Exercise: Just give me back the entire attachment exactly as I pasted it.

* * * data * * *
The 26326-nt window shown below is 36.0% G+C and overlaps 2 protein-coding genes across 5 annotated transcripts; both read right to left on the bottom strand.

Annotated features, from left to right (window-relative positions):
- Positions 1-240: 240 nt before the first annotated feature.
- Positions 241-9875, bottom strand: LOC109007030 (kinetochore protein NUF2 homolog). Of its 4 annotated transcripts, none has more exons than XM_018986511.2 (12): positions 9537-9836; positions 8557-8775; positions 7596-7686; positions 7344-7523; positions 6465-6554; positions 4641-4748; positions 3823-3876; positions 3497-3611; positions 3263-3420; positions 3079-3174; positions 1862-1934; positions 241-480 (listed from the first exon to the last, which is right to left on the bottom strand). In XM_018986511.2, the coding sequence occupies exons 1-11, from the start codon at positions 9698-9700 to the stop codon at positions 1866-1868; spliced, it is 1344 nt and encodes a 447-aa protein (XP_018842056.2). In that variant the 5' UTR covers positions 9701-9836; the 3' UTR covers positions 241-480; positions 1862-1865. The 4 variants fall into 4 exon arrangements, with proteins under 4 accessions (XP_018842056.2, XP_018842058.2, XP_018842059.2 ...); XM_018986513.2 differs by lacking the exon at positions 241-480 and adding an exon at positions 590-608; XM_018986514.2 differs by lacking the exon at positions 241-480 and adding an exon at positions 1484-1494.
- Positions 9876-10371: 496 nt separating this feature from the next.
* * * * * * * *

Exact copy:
The 26326-nt window shown below is 36.0% G+C and overlaps 2 protein-coding genes across 5 annotated transcripts; both read right to left on the bottom strand.

Annotated features, from left to right (window-relative positions):
- Positions 1-240: 240 nt before the first annotated feature.
- Positions 241-9875, bottom strand: LOC109007030 (kinetochore protein NUF2 homolog). Of its 4 annotated transcripts, none has more exons than XM_018986511.2 (12): positions 9537-9836; positions 8557-8775; positions 7596-7686; positions 7344-7523; positions 6465-6554; positions 4641-4748; positions 3823-3876; positions 3497-3611; positions 3263-3420; positions 3079-3174; positions 1862-1934; positions 241-480 (listed from the first exon to the last, which is right to left on the bottom strand). In XM_018986511.2, the coding sequence occupies exons 1-11, from the start codon at positions 9698-9700 to the stop codon at positions 1866-1868; spliced, it is 1344 nt and encodes a 447-aa protein (XP_018842056.2). In that variant the 5' UTR covers positions 9701-9836; the 3' UTR covers positions 241-480; positions 1862-1865. The 4 variants fall into 4 exon arrangements, with proteins under 4 accessions (XP_018842056.2, XP_018842058.2, XP_018842059.2 ...); XM_018986513.2 differs by lacking the exon at positions 241-480 and adding an exon at positions 590-608; XM_018986514.2 differs by lacking the exon at positions 241-480 and adding an exon at positions 1484-1494.
- Positions 9876-10371: 496 nt separating this feature from the next.